As the governments hiked interest rates, banks were caught in a vicious cycle of falling asset prices and rising levels of debt. Many banks had trouble making their reserve requirements. Governments had to step in to avoid a banking system collapse. Government guarantees caused a large fiscal deficit and higher real government debt levels, which brought on a public sector debt crisis. Because of the current account deficit, these countries needed a steady supply of foreign financing. Increasing interest rates helped to ensure a supply of international funds, but the overvalued exchange rate made foreign investors less willing to buy local currencies in longer term durations. At the same time, the government had to continually provide liquidity to the banks to support the artificially high local currencies.
There was no outright run on the banks, rather Scandinavian banks saw an unwillingness of maturing note holders to roll them over in the local currency. Bank confidence was waning, contributing to investors’ desire to hoard cash. Although capital restrictions were in place, many investors were looking for ways to get out of the local currency due to devaluation expectations. Given the capital controls, corporations were able to hedge the currency risks more easily, but there were options for even the individual investor to circumvent the capital restrictions. Many wealthier investors found ways around the restrictions, including taking a ferry across the Baltic Sea to Germany with a suitcase full of money. Still, for many individual investors the best option in the high likelihood of a devaluation environment was to hold cash. On the other side of the coin, banks were running into liquidity issues as funds dried up and had trouble fulfilling their capital requirements. Since banks guaranteed many other financing companies, but did not have control over their credit portfolios, the banks now found themselves in a position of holding debt of entities to which they had denied financing.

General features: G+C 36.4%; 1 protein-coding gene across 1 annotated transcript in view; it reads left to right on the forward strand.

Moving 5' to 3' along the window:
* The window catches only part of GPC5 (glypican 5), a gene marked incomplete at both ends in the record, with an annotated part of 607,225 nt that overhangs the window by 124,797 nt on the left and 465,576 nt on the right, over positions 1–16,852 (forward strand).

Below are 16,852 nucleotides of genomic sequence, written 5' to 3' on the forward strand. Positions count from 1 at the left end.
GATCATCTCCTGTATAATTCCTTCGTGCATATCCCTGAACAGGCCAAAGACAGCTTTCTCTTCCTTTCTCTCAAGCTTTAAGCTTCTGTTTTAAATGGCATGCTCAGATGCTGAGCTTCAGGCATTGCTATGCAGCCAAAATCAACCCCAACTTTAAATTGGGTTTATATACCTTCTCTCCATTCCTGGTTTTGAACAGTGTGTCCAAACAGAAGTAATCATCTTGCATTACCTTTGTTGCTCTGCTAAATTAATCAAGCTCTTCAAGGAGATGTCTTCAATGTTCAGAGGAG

At the time, Scandinavian countries had no deposit insurance, but in a desperate attempt the governments agreed not only to back the deposits, but debt of all forms. The banking situation continued to deteriorate and the governments bailed out several banks and, for all intents and purposes, nationalized the banking industry. Another important step was for the governments to transfer the bad loan portfolio to a separate bank. Overall, the government followed the principle of saving the banks, but not the owners. The real government debt ballooned. The primary focus tends to be on direct banking bailout costs, but empirical studies suggest that it is the decline in tax revenue during the contraction period and the increasing fiscal policy action to counter the downturn that make up the bulk of the costs.